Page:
But when it comes to actively improving people’s well-being and ability to feel pleasure, the psychedelic drug may have had a more powerful effect.
Psychedelics are being studied for a range of mental-health conditions.
But experts caution that this is a small trial with more research needed.
For the past three decades, since Prozac hit the market, new drugs for depression and anxiety have generally been variations on the same theme.
Yet for a considerable chunk of people they cause undesirable side-effects, stop working over time or don’t work in the first place.
The psilocybin trial’s leaders said there was appetite for “novel” treatments that took a different approach.
The trial’s 59 participants were given either psilocybin or a common antidepressant called a selective serotonin reuptake inhibitor (SSRI).
The scientists from Imperial College London’s Centre for Psychedelic Research measured participants’ mood and functioning using a number of different measures.
Their primary measure scores people’s symptoms of depression based on their answers to questions about sleep, energy, appetite, mood and suicidal thoughts.
These questions are largely negatively focused: they ask whether someone is feeling sad, but not whether they are feeling happy.
By this measure, psilocybin performed as well as a conventional antidepressant – an SSRI called escitalopram.
All 59 participants saw comparable reductions in their depressive symptoms.
But on several other measures – though they weren’t the scientists’ primary focus – the psychedelic drug performed considerably better.
That includes measures of work and social functioning, mental well-being and the ability to feel happy.
The study is among the first to pit the psychedelic head-to-head with a traditional depression treatment – and to open the trial to anyone with moderate-to-severe depression, not just those for whom all other treatments had failed.
‘No quantum leap’
As well as being a small trial, though, this represents a relatively early phase in the research, so more studies will be needed to prove this effect.
And the study is “not a quantum leap”, according to Guy Goodwin, professor of psychiatry at the University of Oxford.
“It is under-powered and does not prove that psilocybin is a better treatment than standard treatment with escitalopram for major depression.
“However, it offers tantalising clues that it may be”.
It adds to the growing body of research suggesting psychedelics could be a viable alternative treatment for depression, anxiety, substance misuse and other common conditions.
And, Prof Goodwin added, the work “underlines the broader point that research in depression has been too driven by ratings of particular symptoms rather than the return of positive mood and patient well-being”.
SSRIs like fluoxetine (the generic name for Prozac), citalopram, escitalopram and sertraline are the drugs doctors will reach for first when treating depression and anxiety.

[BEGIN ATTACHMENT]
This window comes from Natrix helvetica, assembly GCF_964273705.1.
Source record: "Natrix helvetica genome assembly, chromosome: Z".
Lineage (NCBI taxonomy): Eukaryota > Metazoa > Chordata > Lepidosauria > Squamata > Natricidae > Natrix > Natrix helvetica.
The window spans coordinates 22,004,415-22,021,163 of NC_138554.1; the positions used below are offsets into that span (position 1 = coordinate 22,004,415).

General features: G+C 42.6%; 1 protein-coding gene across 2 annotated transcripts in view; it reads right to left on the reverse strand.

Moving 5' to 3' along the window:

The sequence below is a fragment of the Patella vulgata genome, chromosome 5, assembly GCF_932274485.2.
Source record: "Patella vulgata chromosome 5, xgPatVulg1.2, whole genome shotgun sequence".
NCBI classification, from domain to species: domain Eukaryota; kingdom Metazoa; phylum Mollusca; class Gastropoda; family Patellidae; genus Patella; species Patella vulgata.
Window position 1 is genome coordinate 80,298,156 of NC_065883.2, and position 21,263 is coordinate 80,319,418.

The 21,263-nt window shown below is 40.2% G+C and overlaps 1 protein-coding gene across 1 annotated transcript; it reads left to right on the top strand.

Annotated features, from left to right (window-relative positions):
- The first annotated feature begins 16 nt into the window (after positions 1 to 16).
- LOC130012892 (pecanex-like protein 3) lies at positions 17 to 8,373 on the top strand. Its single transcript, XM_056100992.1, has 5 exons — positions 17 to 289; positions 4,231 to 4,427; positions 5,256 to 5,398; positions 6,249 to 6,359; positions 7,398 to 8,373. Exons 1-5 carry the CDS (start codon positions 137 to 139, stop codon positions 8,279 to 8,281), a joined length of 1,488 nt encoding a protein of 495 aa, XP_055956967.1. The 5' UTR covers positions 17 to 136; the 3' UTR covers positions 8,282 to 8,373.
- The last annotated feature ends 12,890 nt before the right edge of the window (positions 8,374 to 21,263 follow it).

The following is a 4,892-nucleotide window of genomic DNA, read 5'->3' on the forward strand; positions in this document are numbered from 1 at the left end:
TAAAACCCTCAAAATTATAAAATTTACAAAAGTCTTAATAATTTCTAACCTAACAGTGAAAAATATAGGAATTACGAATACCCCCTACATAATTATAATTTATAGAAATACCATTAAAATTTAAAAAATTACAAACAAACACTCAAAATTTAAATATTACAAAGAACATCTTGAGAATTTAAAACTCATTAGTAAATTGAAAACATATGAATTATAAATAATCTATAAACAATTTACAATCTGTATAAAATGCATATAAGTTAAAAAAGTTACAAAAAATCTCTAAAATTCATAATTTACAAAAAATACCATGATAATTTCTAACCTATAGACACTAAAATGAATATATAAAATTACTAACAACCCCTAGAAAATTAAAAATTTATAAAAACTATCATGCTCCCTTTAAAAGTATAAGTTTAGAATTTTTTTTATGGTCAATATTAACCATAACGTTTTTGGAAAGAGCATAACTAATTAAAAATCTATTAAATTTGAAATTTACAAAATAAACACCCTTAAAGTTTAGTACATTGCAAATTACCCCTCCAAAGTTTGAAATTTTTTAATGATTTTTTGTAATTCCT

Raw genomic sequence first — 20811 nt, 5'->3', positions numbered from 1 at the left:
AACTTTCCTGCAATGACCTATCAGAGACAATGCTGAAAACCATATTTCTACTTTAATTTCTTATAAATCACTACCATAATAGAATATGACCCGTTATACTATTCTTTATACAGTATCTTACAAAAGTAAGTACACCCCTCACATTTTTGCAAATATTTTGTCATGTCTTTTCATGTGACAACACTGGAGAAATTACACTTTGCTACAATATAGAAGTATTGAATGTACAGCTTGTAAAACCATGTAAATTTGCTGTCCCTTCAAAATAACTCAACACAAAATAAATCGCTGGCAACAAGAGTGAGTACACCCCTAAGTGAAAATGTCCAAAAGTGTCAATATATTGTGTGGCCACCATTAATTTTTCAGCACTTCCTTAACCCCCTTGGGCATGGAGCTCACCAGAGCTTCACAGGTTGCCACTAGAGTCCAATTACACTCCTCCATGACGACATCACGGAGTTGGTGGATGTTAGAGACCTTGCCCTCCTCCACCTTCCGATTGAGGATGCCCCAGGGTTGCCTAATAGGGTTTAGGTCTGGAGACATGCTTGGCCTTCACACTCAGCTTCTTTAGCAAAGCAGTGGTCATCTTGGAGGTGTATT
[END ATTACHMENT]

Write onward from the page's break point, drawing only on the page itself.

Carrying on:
They are thought to work on the brain’s stress system, muting responses, which can “take the edge off”, study author Dr Robin Carhart-Harris explained, making painful emotions easier to bear.
But they don’t necessarily help people “feel great,” he said – and for some the drugs blunt all emotions, both positive and negative.
This emotional blunting can be an unwelcome side-effect.
On the other hand, psilocybin seems to work on receptors in the brain associated with “re-ordering” the way we think about things.
Dr Carhart-Harris said that after psychedelic therapy, participants reported feeling “recalibrated, reset like they haven’t for years” and “enjoying life”.
“They get more at the root cause of suffering [rather than] plastering over or muting their symptoms.”
People in the psilocybin treatment group also experienced fewer of the side-effects that often bother people taking SSRIs: drowsiness, sexual dysfunction and dry mouth.
They did have more of the transient symptoms, such as headaches on the day after receiving the drug, though.
And the experience of the “trip” itself was not easy, the study’s co-author Prof David Nutt explained. “This is hard, hard work. It’s often very challenging.”
Those being given psilocybin received two relatively high doses of the drug, three weeks apart, while people on the escitalopram arm of the study took that pill every day for six weeks.
Both groups were given therapy.
Prof Nutt said the therapy was “as important as the drug action” – the scientists are anxious to warn against people trying to self-medicate.
“It’s not the drug alone. We’re not sure the drug alone would have an intrinsic antidepressant effect,” he said.
In order to try to “blind” people as to which group they were in – to prevent their expectations altering how they responded to the medication – those on the psychedelic arm were given a daily placebo pill and those on the SSRI arm had two guided sessions during which they were given 1mg of psilocybin (not enough to have a real effect).
For obvious reasons, it is quite challenging to “blind” people to whether or not they’ve received a large dose of psychedelics.
But Dr Carhart-Harris said other studies suggested people continued to feel better for months after psilocybin treatment, making it unlikely to be just the effect of positive expectations.
The participants in the Imperial study are being followed up for six months after their initial six-week treatment.